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Long-Distance Dispersal via Ocean Currents Connects Omani Clownfish Populations throughout Entire Species Range

  • Stephen D. Simpson ,

    Contributed equally to this work with: Stephen D. Simpson, Hugo B. Harrison

    Affiliation: Biosciences, College of Life and Environmental Sciences, University of Exeter, Exeter, United Kingdom

  • Hugo B. Harrison ,

    Contributed equally to this work with: Stephen D. Simpson, Hugo B. Harrison

    Affiliation: Australian Research Council Centre of Excellence for Coral Reef Studies, James Cook University, Townsville, Queensland, Australia

  • Michel R. Claereboudt,

    Affiliation: Department of Marine Science and Fisheries, Sultan Qaboos University, Al-Khod, Oman

  • Serge Planes

    Affiliations: Le Centre de Biologie et d’Ecologie Tropicale et Méditerranéenne, l’Université de Perpignan, Perpignan, Pyrénées-Orientales, France, Laboratoire d’Excellence “CORAIL”, Centre de Recherches Insulaires et Observatoire de l’Environnement, Moorea, French Polynesia

Long-Distance Dispersal via Ocean Currents Connects Omani Clownfish Populations throughout Entire Species Range

  • Stephen D. Simpson, 
  • Hugo B. Harrison, 
  • Michel R. Claereboudt, 
  • Serge Planes


Dispersal is a crucial ecological process, driving population dynamics and defining the structure and persistence of populations. Measuring demographic connectivity between discreet populations remains a long-standing challenge for most marine organisms because it involves tracking the movement of pelagic larvae. Recent studies demonstrate local connectivity of reef fish populations via the dispersal of planktonic larvae, while biogeography indicates some larvae must disperse 100–1000 s kilometres. To date, empirical measures of long-distance dispersal are lacking and the full scale of dispersal is unknown. Here we provide the first measure of long-distance dispersal in a coral reef fish, the Omani clownfish Amphiprion omanensis, throughout its entire species range. Using genetic assignment tests we demonstrate bidirectional exchange of first generation migrants, with subsequent social and reproductive integration, between two populations separated by over 400 km. Immigration was 5.4% and 0.7% in each region, suggesting a biased southward exchange, and matched predictions from a physically-coupled dispersal model. This rare opportunity to measure long-distance dispersal demonstrates connectivity of isolated marine populations over distances of 100 s of kilometres and provides a unique insight into the processes of biogeography, speciation and adaptation.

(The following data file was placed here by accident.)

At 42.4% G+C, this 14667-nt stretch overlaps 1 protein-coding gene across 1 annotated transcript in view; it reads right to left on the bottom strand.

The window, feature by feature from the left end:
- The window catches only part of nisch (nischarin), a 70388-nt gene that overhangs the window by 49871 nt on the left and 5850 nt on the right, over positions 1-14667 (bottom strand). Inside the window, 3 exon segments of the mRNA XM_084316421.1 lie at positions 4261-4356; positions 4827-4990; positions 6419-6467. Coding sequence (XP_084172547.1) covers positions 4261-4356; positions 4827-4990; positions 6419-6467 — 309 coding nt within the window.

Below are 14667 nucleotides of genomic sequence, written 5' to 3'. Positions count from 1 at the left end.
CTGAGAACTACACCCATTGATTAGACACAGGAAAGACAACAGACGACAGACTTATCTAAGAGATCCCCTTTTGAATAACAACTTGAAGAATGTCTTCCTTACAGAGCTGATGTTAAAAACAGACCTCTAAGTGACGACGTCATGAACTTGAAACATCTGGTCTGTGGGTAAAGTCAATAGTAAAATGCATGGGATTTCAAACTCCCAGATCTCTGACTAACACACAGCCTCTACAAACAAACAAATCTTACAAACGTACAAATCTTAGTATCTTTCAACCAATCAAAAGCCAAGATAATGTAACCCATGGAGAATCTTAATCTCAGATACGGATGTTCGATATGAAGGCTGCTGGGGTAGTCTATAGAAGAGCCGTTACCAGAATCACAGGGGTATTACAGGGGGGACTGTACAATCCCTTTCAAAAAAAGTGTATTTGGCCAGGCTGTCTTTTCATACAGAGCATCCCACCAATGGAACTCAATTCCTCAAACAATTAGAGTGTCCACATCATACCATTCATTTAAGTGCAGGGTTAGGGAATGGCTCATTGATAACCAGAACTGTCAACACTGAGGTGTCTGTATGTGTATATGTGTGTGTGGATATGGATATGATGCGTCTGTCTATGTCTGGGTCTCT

Dispersal drives population dynamics, allows the replenishment of harvested marine species and defines the structure and persistence of marine populations across fragmented and often ephemeral habitat landscapes [1][3]. Since most coastal marine organisms are site-attached as adults, connectivity between discreet populations depends on the successful dispersal of planktonic larvae [4]. However, larvae spend days to months developing in the open ocean before settling to new habitats, thus tracking the dispersal trajectories of individuals during the larval stage is not feasible, and the full scale of dispersal remains largely unknown [5], [6]. In recent years, substantial effort has been made to understand patterns of connectivity in marine species between discreet patches of coastal habitat in order to inform conservation efforts [7] and better manage natural resources [8]. At small spatial scales (10 s km), dispersal can facilitate the replenishment of local fished areas by neighbouring protected populations [9], [10]. Over large spatial scales (1000 s km) dispersal can drive the spread of invasive species [11][13] and facilitate species range shifts in response to climate change [14]. At intermediate scales (100 s km) dispersal is predicted to allow the recolonisation of disturbed and depleted populations [7], however direct measurements of the successful movement and colonisation of individual larvae at this scale have been thus far elusive.

Many recent studies have focussed on coral reef fish, which are generally highly site-specific to naturally fragmented habitats, thus providing a valuable model system for studying dispersal and connectivity in marine ecosystems. Findings show that recruitment on coral reefs is largely driven by the retention of larvae within their populations of origin [15], [16] combined with immigration from neighbouring populations [9], [17][21]. However, the behavioural and ontogenetic characteristics of coral reef fish larvae [4], , broad-scale genetic homogeneity seen in some species [23][25] and predictions of coupled-biophysical models [26][30] all suggest larvae also have the potential to undertake long migrations during their pelagic phase. Indeed, the vast species ranges seen in many reef fish, some spanning entire ocean basins, suggest that occasional long-distance dispersal or background gene flow along regional stepping-stones must occur to maintain genetic coherence of species and prevent speciation. To date, evidence for long-distance dispersal (100–1000 s km) comes from studies of evolutionary processes that measure historical gene flow [23][25], while attempts to infer large-scale patterns of dispersal using oceanographic models [26], [29][31] are, as yet, unvalidated estimates of demographic connectivity.